The class of 2002 will graduate from Grade 12 with a markedly different education if the B.C. government implements its plans for radical changes in its
school system. Following recommendations of a royal commission that Premier William Vander Zalm set up in March, 1987, on how the province could make its education system
more relevant and better prepare students for the future, education officials announced last month that the traditional grade-level advancement will gradually disappear during the first four years of schooling for the more than 25,000 five-year-olds expected to enter the system in September, 1989. In the following school year, children will start school in two groups—September and January—according to their birth dates, and teachers will assess each individual’s progress.
As a result of the commission’s 83 recommendations, students will advance steadily through a common curriculum of arts, science and history until graduation from Grade 10, but they can also pursue special interests at their own pace. Those at the Grade 11 and 12 level will have the option of taking credited training in business or industry. Said Education Minister Anthony Brummet: “We need to develop a sequential group of skills that students can apply in their studies and in their later life. We can no longer predict what to specifically prepare students for.” But spokesmen for some teachers’ and parents’ groups expressed skepticism about the new program—for which the government has allocated $1.4 billion over 10 years. “There are going to be problems with parents accepting the new policy,” said Maxine Wilson, first vice-president of the B.C. ParentTeacher Home and School Federation and a former Grade 1 teacher. “Children are grouped in community activities by age, and parents feel that it is healthier to group children in school by age.”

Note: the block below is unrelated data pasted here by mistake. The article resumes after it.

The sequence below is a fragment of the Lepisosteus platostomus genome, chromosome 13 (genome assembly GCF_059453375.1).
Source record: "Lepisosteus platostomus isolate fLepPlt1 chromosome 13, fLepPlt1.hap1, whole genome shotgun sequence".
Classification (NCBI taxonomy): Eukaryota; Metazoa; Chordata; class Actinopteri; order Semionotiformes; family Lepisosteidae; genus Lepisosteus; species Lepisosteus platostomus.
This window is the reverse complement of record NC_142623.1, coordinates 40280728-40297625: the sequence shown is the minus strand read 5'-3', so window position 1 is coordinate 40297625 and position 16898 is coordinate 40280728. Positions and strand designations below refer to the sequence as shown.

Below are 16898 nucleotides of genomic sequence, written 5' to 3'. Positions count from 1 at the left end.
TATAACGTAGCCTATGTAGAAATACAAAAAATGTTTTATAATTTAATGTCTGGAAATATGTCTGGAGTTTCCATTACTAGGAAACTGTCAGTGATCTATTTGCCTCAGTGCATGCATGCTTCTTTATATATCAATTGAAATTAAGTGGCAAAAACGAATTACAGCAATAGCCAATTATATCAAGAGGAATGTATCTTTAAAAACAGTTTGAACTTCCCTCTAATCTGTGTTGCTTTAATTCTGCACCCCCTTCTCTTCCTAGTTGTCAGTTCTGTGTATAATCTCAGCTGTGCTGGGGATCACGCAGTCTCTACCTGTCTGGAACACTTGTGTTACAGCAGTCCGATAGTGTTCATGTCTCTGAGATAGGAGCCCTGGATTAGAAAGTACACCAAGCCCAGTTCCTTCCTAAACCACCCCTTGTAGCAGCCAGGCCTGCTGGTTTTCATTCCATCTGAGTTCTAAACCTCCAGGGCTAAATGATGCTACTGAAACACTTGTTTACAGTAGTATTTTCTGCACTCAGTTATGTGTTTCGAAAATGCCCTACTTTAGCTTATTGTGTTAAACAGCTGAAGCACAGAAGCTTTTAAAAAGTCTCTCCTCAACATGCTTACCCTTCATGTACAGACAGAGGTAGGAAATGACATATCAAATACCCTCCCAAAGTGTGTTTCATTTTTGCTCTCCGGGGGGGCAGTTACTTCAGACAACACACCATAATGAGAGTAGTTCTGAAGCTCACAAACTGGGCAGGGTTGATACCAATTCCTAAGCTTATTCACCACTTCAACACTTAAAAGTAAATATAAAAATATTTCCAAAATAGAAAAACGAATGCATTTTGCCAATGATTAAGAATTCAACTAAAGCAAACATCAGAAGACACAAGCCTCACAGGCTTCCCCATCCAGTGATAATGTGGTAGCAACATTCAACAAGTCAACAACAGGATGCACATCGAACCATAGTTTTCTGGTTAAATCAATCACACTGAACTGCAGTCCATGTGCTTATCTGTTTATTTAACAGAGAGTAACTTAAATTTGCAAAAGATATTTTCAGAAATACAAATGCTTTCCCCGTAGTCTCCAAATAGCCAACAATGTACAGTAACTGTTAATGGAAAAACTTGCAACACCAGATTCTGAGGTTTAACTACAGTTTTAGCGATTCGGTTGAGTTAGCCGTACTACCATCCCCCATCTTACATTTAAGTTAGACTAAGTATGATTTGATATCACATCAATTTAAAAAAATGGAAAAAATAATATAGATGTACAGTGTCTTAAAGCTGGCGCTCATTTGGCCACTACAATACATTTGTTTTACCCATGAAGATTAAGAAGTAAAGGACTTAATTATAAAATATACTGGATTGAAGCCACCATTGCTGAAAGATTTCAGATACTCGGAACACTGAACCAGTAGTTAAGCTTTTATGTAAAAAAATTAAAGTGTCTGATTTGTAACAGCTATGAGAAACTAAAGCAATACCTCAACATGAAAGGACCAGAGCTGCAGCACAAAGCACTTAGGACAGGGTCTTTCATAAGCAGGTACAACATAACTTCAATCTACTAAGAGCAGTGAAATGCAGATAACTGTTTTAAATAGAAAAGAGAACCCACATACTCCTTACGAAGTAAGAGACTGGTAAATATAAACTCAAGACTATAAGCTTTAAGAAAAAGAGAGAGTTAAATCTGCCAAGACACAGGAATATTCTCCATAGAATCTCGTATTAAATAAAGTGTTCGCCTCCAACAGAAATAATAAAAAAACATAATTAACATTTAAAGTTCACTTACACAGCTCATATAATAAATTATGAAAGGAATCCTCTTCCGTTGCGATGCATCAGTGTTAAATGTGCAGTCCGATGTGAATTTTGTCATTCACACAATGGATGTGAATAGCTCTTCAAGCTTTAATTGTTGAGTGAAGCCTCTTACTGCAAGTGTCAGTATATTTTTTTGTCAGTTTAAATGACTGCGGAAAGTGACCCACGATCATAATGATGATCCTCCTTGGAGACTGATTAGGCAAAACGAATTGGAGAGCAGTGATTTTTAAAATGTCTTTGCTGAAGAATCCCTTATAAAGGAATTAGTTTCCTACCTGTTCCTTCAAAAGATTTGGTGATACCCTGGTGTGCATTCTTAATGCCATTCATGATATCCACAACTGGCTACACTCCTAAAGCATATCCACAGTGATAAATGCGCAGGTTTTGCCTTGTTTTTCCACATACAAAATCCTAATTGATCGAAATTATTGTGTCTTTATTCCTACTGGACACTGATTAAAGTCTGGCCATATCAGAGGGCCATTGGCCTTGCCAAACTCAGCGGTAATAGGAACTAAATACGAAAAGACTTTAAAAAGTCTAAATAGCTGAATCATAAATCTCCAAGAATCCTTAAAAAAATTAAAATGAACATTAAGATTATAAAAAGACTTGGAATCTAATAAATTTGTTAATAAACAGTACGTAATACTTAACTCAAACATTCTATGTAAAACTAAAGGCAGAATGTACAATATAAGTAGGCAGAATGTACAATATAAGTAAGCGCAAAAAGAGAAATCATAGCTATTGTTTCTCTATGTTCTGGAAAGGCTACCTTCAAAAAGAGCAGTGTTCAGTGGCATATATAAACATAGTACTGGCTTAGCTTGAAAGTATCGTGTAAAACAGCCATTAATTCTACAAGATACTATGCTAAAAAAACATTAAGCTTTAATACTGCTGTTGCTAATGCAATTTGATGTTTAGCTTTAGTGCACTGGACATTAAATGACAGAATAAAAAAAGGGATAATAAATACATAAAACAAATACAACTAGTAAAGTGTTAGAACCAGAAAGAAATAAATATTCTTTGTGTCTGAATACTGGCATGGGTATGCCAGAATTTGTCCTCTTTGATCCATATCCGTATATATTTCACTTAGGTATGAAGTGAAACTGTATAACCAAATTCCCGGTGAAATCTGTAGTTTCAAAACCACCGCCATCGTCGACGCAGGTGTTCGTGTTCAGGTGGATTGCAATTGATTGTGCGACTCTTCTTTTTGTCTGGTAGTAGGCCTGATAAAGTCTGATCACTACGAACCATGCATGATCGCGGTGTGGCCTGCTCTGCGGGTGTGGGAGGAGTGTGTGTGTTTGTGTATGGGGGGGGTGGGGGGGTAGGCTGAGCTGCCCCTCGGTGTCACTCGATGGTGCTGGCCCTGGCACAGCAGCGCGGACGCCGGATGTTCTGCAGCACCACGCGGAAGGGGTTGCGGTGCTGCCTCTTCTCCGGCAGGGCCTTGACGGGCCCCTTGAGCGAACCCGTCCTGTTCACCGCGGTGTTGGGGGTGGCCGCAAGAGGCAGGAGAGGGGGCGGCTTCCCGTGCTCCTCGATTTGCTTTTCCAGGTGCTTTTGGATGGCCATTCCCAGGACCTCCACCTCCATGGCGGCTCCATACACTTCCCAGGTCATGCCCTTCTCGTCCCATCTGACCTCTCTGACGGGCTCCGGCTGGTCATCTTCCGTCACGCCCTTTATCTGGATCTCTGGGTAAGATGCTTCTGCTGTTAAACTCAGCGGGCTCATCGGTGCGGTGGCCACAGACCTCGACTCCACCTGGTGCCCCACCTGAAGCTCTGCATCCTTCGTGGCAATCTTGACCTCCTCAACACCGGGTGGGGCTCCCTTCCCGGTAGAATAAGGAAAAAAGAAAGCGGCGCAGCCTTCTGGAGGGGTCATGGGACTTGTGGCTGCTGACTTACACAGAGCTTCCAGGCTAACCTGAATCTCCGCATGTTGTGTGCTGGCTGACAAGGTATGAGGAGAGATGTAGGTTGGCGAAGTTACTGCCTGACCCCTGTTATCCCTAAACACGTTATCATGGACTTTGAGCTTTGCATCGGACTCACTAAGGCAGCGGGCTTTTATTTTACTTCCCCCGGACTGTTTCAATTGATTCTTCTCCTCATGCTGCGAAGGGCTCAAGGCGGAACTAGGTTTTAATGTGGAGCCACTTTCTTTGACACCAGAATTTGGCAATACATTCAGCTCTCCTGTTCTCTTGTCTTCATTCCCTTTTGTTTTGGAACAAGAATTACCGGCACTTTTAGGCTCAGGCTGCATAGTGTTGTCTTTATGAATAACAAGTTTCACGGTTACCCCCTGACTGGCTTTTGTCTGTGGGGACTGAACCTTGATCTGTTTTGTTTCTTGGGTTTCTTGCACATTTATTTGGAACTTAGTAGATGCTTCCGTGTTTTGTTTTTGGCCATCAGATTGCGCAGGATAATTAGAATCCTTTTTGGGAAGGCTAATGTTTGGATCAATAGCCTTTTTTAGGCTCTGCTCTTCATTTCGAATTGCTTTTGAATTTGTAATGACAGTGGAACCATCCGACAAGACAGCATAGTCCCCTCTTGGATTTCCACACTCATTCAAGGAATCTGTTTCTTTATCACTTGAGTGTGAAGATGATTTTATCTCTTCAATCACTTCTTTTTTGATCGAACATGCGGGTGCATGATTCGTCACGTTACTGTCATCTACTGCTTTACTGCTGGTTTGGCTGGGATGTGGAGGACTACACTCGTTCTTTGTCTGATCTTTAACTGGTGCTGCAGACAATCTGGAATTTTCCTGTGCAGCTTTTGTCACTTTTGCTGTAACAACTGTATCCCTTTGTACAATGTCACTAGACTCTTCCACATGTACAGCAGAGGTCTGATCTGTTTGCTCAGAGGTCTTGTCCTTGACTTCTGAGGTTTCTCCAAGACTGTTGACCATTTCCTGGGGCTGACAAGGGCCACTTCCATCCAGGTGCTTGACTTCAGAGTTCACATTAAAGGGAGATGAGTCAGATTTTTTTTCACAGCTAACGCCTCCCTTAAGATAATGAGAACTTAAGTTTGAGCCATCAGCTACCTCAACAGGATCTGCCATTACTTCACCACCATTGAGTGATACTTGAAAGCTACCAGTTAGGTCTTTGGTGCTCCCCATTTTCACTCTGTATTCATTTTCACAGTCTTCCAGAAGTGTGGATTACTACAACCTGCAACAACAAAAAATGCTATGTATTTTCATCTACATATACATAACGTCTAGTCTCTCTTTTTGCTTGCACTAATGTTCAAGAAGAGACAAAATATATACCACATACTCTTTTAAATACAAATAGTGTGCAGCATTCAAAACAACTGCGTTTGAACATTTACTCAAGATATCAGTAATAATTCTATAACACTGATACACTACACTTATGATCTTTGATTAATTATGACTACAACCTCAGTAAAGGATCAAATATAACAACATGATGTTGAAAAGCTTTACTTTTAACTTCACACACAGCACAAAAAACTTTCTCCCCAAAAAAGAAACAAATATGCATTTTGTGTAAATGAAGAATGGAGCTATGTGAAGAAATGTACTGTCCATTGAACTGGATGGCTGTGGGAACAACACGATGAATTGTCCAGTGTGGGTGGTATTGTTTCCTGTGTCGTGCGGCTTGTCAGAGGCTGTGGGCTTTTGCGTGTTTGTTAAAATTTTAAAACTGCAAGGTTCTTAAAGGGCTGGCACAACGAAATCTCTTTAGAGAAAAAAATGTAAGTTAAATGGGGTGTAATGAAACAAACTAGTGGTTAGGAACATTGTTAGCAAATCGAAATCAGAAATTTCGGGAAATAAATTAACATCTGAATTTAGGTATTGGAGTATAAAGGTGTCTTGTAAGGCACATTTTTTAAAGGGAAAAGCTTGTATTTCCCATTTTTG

Teachers’ reactions to the new policy, according to B.C. Teachers’ Federation president Elsie McMurphy, ranged from “cautious optimism” to “hopeful pessimism.” But many expressed concern over the apparent haste of its implementation and its lack of specific details. Other observers, including Wilson, said that parents should have been included in the application of the policy—and that, for it to be truly effective, classes will have to be smaller.
U.S. education officials say that the ungraded approach, which grew out of the social upheavals of the 1960s there, has produced mixed results. According to Howard Carroll, spokesman for the Washington, D.C.-based National Education Association, the emphasis in the U.S. school system has been shifting away from the unstructured approach in the 1980s in response to a marked drop in Scholastic Aptitude Test scores—the basis for entrance to postsecondary institutions. Said Carroll: “The big thing now is the testing of students and the evaluation of teachers—all under the heading of ‘accountability.’ ”
Still, Brummet maintained that the system’s graduates will be better educated under the new program. “Students are going to reach university with quite different skill levels than they are now,” Brummet said. “Universities are going to have to adjust, teacher-training programs are going to have to adjust. But the real proof of the B.C. program’s merits will not be available at least until thousands of children in it graduate.”
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